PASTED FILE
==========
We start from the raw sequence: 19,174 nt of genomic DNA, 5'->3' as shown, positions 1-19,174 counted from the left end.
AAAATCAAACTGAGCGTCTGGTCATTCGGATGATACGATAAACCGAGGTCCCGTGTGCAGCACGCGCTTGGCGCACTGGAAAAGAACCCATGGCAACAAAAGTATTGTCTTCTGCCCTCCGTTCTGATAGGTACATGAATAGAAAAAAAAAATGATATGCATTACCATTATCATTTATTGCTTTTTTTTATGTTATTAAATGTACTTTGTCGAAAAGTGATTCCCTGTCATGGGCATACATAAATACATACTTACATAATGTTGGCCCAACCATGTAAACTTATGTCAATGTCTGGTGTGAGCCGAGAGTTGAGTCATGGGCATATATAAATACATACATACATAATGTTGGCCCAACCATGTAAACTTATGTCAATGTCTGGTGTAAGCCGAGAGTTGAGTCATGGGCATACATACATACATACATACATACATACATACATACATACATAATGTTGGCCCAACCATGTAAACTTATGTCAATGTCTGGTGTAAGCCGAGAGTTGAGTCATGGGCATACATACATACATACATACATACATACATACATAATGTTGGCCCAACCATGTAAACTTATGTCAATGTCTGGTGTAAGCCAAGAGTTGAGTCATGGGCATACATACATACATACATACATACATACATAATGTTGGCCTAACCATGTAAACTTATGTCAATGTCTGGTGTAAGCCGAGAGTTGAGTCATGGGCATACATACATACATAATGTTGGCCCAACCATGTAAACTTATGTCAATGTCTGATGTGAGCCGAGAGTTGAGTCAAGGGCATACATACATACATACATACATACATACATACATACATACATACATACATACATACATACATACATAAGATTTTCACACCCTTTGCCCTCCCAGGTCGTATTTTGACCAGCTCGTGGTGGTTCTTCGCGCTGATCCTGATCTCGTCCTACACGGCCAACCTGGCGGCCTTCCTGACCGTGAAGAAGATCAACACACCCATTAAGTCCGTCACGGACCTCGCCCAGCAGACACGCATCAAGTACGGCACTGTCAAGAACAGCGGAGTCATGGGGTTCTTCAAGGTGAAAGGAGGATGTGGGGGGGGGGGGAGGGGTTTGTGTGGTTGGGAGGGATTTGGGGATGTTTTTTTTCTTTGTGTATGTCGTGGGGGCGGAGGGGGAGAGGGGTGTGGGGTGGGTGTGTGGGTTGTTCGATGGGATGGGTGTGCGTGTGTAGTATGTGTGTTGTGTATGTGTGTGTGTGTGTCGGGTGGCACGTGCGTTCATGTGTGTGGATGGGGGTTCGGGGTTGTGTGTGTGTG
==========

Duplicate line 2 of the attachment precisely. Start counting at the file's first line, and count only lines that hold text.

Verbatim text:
AAAATCAAACTGAGCGTCTGGTCATTCGGATGATACGATAAACCGAGGTCCCGTGTGCAGCACGCGCTTGGCGCACTGGAAAAGAACCCATGGCAACAAAAGTATTGTCTTCTGCCCTCCGTTCTGATAGGTACATGAATAGAAAAAAAAAATGATATGCATTACCATTATCATTTATTGCTTTTTTTTATGTTATTAAATGTACTTTGTCGAAAAGTGATTCCCTGTCATGGGCATACATAAATACATACTTACATAATGTTGGCCCAACCATGTAAACTTATGTCAATGTCTGGTGTGAGCCGAGAGTTGAGTCATGGGCATATATAAATACATACATACATAATGTTGGCCCAACCATGTAAACTTATGTCAATGTCTGGTGTAAGCCGAGAGTTGAGTCATGGGCATACATACATACATACATACATACATACATACATACATACATAATGTTGGCCCAACCATGTAAACTTATGTCAATGTCTGGTGTAAGCCGAGAGTTGAGTCATGGGCATACATACATACATACATACATACATACATACATAATGTTGGCCCAACCATGTAAACTTATGTCAATGTCTGGTGTAAGCCAAGAGTTGAGTCATGGGCATACATACATACATACATACATACATACATAATGTTGGCCTAACCATGTAAACTTATGTCAATGTCTGGTGTAAGCCGAGAGTTGAGTCATGGGCATACATACATACATAATGTTGGCCCAACCATGTAAACTTATGTCAATGTCTGATGTGAGCCGAGAGTTGAGTCAAGGGCATACATACATACATACATACATACATACATACATACATACATACATACATACATACATACATACATAAGATTTTCACACCCTTTGCCCTCCCAGGTCGTATTTTGACCAGCTCGTGGTGGTTCTTCGCGCTGATCCTGATCTCGTCCTACACGGCCAACCTGGCGGCCTTCCTGACCGTGAAGAAGATCAACACACCCATTAAGTCCGTCACGGACCTCGCCCAGCAGACACGCATCAAGTACGGCACTGTCAAGAACAGCGGAGTCATGGGGTTCTTCAAGGTGAAAGGAGGATGTGGGGGGGGGGGGAGGGGTTTGTGTGGTTGGGAGGGATTTGGGGATGTTTTTTTTCTTTGTGTATGTCGTGGGGGCGGAGGGGGAGAGGGGTGTGGGGTGGGTGTGTGGGTTGTTCGATGGGATGGGTGTGCGTGTGTAGTATGTGTGTTGTGTATGTGTGTGTGTGTGTCGGGTGGCACGTGCGTTCATGTGTGTGGATGGGGGTTCGGGGTTGTGTGTGTGTG